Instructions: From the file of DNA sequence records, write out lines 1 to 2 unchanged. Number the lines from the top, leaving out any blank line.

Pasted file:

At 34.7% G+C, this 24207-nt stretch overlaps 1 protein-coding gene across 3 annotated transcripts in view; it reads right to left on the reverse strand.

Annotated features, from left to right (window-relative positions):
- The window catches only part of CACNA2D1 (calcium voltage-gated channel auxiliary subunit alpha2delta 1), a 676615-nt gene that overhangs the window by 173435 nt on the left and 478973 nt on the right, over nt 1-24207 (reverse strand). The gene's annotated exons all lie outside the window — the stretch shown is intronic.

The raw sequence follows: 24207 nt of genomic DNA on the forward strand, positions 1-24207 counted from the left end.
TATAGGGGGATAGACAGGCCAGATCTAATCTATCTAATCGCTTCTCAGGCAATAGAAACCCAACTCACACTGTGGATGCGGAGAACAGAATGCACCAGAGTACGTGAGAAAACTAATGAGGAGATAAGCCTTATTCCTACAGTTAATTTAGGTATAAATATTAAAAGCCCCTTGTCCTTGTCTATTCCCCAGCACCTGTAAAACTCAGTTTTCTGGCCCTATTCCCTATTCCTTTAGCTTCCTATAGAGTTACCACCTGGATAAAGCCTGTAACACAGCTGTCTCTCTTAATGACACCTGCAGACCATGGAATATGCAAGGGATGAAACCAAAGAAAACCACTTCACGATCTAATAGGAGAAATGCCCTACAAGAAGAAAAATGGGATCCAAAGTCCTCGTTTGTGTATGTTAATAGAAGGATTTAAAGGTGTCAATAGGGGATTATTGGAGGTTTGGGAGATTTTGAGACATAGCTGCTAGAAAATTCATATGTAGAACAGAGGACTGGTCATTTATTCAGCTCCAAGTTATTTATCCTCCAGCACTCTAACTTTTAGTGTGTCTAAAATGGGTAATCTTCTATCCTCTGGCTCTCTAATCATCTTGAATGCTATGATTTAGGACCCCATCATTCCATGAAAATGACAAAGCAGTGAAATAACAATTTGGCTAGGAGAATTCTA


At 34.7% G+C, this 24207-nt stretch overlaps 1 protein-coding gene across 3 annotated transcripts in view; it reads right to left on the reverse strand.

Annotated features, from left to right (window-relative positions):